STEVEN RUNCIMAN was the leading British specialist in the history of the Byzantine Empire and the Crusades.
He had a romantic love of the Middle Ages since early childhood. For Runciman, history was above all a story, "the only form of learning that is entirely about human beings" (animals, vegetables and minerals were firmly excluded). He wrote in the preface to his celebrated three-volume A History of the Crusades (1951-54): "I believe that the supreme duty of the historian is to write history, that is to say, to attempt to record in one sweeping sequence the greater events that have swayed the destinies of men."
Although he had followed Crusader routes across Turkey and Syria, he admitted that he had never found new archival material of value, indeed that he was "not very good at reading manuscripts": he concentrated on style instead, modelling himself, for simplicity and picturesqueness, on Beatrix Potter. He typed surrounded by his sources, "muttering because I want to get the sound right. I think a book isn't well written unless it can be read aloud."
He succeeded in interesting members of the general reading public, as well as other historians, in such distant realms as the Despotate of the Morea and the Principality of Antioch, in the genealogies of the feudal families of Outremer and the intrigues which led to the massacres of Frenchmen in the Sicilian Vespers. Gore Vidal wrote: "To read an historian like Sir Steven Runciman is to be reminded that history is a literary art quite equal to that of the novel."
Runciman claimed to have made more money for his publishers, Cambridge University Press (which also publishes the Bible), than any author except God.
James Cochran Stevenson Runciman came from a world of power and wealth. His father, Walter Runciman (later first Viscount Runciman of Doxford), was President of the Board of Trade in the Asquith cabinet; his parents were the first married couple to be MPs at the same time. He went to Eton and Trinity College, Cambridge, where he was photographed by Cecil Beaton. Beaton later wrote: "When I photographed Steven Runciman wearing his thick black hair in a fringe, with a budgerigar [in fact a parakeet called Benedict] poised on his ringed finger, looking obliquely into the camera in the manner of the Italian primitives, I knew I had not lived in vain."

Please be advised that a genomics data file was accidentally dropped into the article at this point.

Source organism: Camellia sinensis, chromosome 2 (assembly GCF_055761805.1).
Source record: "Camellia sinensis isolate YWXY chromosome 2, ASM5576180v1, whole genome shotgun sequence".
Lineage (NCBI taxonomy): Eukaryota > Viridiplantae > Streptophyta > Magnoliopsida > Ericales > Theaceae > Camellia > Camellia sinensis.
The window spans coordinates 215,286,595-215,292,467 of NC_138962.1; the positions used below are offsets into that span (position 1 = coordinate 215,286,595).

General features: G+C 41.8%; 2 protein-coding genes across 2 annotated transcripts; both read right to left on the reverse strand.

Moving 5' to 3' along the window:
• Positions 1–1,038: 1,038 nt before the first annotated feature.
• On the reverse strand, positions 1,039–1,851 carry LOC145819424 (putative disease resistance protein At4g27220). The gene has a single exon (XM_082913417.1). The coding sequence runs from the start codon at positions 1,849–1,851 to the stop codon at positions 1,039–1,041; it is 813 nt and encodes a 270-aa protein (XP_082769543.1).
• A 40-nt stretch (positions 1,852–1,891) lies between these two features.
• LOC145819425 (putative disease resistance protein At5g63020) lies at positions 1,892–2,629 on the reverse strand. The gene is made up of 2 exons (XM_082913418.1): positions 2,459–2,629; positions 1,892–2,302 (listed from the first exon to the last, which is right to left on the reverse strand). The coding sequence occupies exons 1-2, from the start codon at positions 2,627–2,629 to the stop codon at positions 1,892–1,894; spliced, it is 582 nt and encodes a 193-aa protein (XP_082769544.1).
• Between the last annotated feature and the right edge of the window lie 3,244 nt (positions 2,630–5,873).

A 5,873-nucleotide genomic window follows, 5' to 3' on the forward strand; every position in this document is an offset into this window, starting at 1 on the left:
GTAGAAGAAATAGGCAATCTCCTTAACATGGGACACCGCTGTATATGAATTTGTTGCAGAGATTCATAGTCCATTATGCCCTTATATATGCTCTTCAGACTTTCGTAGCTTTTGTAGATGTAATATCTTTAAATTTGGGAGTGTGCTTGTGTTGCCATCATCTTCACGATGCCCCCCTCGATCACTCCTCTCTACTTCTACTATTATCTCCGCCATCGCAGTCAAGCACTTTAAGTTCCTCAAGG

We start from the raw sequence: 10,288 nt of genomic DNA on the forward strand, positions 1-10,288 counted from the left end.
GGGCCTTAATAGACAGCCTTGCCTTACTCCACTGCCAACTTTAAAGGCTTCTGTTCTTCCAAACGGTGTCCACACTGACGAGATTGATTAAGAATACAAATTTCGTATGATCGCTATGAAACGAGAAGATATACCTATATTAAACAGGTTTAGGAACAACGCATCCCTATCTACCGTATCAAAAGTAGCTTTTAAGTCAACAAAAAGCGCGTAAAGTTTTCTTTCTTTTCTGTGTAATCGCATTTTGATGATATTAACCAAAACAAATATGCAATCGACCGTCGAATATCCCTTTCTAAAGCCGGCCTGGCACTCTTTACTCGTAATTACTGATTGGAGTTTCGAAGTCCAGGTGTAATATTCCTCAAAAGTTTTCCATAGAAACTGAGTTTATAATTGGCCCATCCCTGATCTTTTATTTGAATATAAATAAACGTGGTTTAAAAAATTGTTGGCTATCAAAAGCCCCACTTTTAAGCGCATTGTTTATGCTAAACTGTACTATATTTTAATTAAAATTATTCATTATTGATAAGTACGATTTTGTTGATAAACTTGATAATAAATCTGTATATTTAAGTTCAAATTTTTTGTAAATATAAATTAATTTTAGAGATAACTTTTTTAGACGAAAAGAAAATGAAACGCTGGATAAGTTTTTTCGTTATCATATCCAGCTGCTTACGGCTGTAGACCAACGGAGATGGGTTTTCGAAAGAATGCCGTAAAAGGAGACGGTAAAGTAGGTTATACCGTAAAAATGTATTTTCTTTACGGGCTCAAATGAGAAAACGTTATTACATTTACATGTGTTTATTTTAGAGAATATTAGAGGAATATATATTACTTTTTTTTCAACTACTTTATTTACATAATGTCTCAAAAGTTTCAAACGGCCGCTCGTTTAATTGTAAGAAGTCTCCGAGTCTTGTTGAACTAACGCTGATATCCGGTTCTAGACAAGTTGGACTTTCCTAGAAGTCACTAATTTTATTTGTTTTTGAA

At Cambridge, Runciman was the first and only pupil of the celebrated Byzantine historian J.B. Bury, whom he described as "not at all welcoming". G.M. Trevelyan advised him that, if he wanted to write, he should leave Cambridge. In 1929-30 he covered most of Greece on foot.
A bachelor and a younger son with a private income ("There's a lot to be said for being a younger son"), by the age of 30 Runciman had published three learned and original books: The Emperor Romanus Lecapenus and his Reign (1929), The First Bulgarian Empire (1930) and Byzantine Civilisation (1933).
His work was helped by his love of languages: he knew Bulgarian, Russian and Turkish as well as Greek, Latin and French. He preferred Greek to Latin since he considered it "a much more flexible language", and the Byzantines to be more civilised than the Western Europeans.
Runciman was also a historian of religion. Himself fascinated by Greek Orthodox doctrine and mysticism, which he considered humbler and wiser than Western theology, he wrote books on medieval manicheism, the schism between the Latin and Greek churches and the Greek church under the Ottoman sultans (in which he pointed out "if absolute power corrupts, so too does absolute impotence"). Although he was a specialist in the Greek and Latin East, he was no bigot. He called the Crusades "a vast fiasco . . . one of the last and most disastrous of the Barbarian invasions", and lamented the fall of the Ottoman Empire.
Few historians have enjoyed such an …